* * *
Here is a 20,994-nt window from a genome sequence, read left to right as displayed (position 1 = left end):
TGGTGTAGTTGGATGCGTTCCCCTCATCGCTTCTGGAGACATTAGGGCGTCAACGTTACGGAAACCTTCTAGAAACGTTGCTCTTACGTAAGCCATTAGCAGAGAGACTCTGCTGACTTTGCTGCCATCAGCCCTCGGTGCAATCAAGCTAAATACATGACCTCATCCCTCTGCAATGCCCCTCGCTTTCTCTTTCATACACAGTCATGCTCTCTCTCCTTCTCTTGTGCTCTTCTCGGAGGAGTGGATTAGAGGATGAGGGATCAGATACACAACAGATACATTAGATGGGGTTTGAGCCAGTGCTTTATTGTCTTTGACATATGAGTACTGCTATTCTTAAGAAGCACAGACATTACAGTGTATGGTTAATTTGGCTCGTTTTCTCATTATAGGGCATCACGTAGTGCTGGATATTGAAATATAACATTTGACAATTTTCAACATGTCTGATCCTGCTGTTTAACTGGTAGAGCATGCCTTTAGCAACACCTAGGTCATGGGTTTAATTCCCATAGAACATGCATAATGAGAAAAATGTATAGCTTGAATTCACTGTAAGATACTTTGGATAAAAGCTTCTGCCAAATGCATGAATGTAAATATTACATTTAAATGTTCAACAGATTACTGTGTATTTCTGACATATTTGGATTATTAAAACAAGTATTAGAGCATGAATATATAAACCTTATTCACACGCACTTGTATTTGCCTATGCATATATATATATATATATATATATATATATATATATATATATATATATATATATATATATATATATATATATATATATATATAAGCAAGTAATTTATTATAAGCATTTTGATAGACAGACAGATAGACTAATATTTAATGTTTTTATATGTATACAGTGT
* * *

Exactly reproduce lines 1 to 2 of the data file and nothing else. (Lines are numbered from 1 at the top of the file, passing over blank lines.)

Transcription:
Here is a 20,994-nt window from a genome sequence, read left to right as displayed (position 1 = left end):
TGGTGTAGTTGGATGCGTTCCCCTCATCGCTTCTGGAGACATTAGGGCGTCAACGTTACGGAAACCTTCTAGAAACGTTGCTCTTACGTAAGCCATTAGCAGAGAGACTCTGCTGACTTTGCTGCCATCAGCCCTCGGTGCAATCAAGCTAAATACATGACCTCATCCCTCTGCAATGCCCCTCGCTTTCTCTTTCATACACAGTCATGCTCTCTCTCCTTCTCTTGTGCTCTTCTCGGAGGAGTGGATTAGAGGATGAGGGATCAGATACACAACAGATACATTAGATGGGGTTTGAGCCAGTGCTTTATTGTCTTTGACATATGAGTACTGCTATTCTTAAGAAGCACAGACATTACAGTGTATGGTTAATTTGGCTCGTTTTCTCATTATAGGGCATCACGTAGTGCTGGATATTGAAATATAACATTTGACAATTTTCAACATGTCTGATCCTGCTGTTTAACTGGTAGAGCATGCCTTTAGCAACACCTAGGTCATGGGTTTAATTCCCATAGAACATGCATAATGAGAAAAATGTATAGCTTGAATTCACTGTAAGATACTTTGGATAAAAGCTTCTGCCAAATGCATGAATGTAAATATTACATTTAAATGTTCAACAGATTACTGTGTATTTCTGACATATTTGGATTATTAAAACAAGTATTAGAGCATGAATATATAAACCTTATTCACACGCACTTGTATTTGCCTATGCATATATATATATATATATATATATATATATATATATATATATATATATATATATATATATATATATATATATATATATATATAAGCAAGTAATTTATTATAAGCATTTTGATAGACAGACAGATAGACTAATATTTAATGTTTTTATATGTATACAGTGT